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WITH Covid-19 hospitalisations soaring over Christmas to surpass the highest figures from April, ministers continue to mislead the public on the risks of schools opening normally.
Teachers’ union NASUWT general secretary Dr Patrick Roach calls for a majority of pupils to switch to online learning in January.
With the National Education Union already campaigning for a delay to reopening schools to allow mass testing and vaccination of education workers, this means the government is on a collision course with both Britain’s biggest teaching unions.
Yet Cabinet Office minister Michael Gove still has the gall to claim that “our plan and the timetable is there, and we are working with teachers to deliver it.”
Gove knows the virus is out of control, and the Prime Minister has made too many U-turns for Tory ministers to be confident that another will not be forced on him soon.
Discussions leaked to the press indicate that a change of course on schools is highly likely.
So he outlines room for manoeuvre, emphasising that the government will “keep things under review” and “remain vigilant” in the light of the new strain of Covid-19.
Labour likewise is torn between its determination not to agree with education unions and its desire to claim the credit if the Tories do a U-turn.
So we are treated to waffle from shadow education secretary Kate Green that leaves us none the wiser as to what the party’s policy is.
After informing us that “keeping pupils learning should be a national priority” and that the government “is putting young people’s education at risk,” what does Her Majesty’s Loyal Opposition recommend?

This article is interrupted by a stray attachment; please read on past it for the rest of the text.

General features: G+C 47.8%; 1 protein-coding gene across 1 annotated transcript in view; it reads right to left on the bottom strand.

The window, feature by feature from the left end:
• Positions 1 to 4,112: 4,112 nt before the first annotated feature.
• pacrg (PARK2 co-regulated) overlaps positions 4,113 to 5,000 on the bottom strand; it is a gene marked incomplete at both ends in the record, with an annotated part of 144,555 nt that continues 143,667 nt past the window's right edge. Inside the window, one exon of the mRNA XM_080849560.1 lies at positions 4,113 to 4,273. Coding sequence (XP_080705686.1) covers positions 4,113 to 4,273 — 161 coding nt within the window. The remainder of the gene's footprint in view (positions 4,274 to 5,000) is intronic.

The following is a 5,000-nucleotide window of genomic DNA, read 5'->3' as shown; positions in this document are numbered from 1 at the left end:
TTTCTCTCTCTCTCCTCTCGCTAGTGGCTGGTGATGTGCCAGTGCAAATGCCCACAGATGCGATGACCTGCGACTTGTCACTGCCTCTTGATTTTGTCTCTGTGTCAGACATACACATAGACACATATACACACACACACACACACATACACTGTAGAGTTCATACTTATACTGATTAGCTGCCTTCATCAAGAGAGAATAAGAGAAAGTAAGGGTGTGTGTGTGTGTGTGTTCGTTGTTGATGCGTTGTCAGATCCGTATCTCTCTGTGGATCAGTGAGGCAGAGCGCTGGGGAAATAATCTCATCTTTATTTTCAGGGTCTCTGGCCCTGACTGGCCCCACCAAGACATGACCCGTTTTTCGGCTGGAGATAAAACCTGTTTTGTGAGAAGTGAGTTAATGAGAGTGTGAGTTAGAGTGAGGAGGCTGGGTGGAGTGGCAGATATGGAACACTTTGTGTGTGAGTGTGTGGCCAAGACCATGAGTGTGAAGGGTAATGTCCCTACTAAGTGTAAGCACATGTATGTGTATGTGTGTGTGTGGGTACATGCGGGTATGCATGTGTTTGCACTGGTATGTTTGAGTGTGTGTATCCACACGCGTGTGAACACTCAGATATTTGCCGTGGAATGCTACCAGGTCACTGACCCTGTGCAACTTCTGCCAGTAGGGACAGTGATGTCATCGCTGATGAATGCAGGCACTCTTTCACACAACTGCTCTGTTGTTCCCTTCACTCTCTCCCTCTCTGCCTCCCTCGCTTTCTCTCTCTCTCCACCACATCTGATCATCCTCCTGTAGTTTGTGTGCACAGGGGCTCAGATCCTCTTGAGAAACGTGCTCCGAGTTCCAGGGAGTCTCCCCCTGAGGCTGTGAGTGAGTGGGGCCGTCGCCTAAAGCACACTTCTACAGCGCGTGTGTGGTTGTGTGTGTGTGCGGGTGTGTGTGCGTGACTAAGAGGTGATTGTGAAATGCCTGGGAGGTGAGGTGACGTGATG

That the Prime Minister “get a grip on the situation and show some leadership.” We can’t expect any from the Labour front bench, evidently.
Boris Johnson’s nickname for Sir Keir Starmer — Captain Hindsight — is disingenuous, since it insinuates that the government is being blamed after the event for problems that could not have been foreseen, when in fact the catastrophic second wave now engulfing Britain was widely predicted.
It could have been avoided or seriously reduced in scale had ministers heeded advice from trade unions and health experts on test and trace or socially distanced learning in schools.
But the jibe has bite precisely because Starmer’s Labour sees opposition as merely critiquing the government’s performance, rather than promoting an alternative vision and fighting for it.
If the government is strong in parliamentary terms — it has a large majority — it is far from strong in the country. Ministers are not trusted and their policies do not have public confidence. They have been forced to U-turn repeatedly, on exam results, evictions, lockdowns and the rules around Christmas socialising. There is anger among health and education workers, in many communities and increasing opposition at local government level.
A powerful parliamentary element to that opposition would significantly strengthen it and could force real policy changes from ministers. Labour’s ineptitude here means it shares the Tories’ responsibility for the unfolding nightmare.
There is now abundant statistical evidence that schools are engines of virus transmission, from the rapid rise in infection rates among primary and secondary pupils over the autumn term to its decline over the half-term week before picking up again.
Because children do not live on their own, this makes schools hubs for the spread of the virus through whole communities.
A lockdown that did not include schools was not a lockdown, and if ministers believe they can dodge that reality by labelling regional lockdowns “tier 3” and “tier 4” areas they must be disabused of the delusion.
Scientists warn that we are many months away from achieving herd immunity through mass vaccination. Britain has already lost more lives to this virus than any other European country. Ministers must listen to teachers and delay the return to in-school learning until it is safe.
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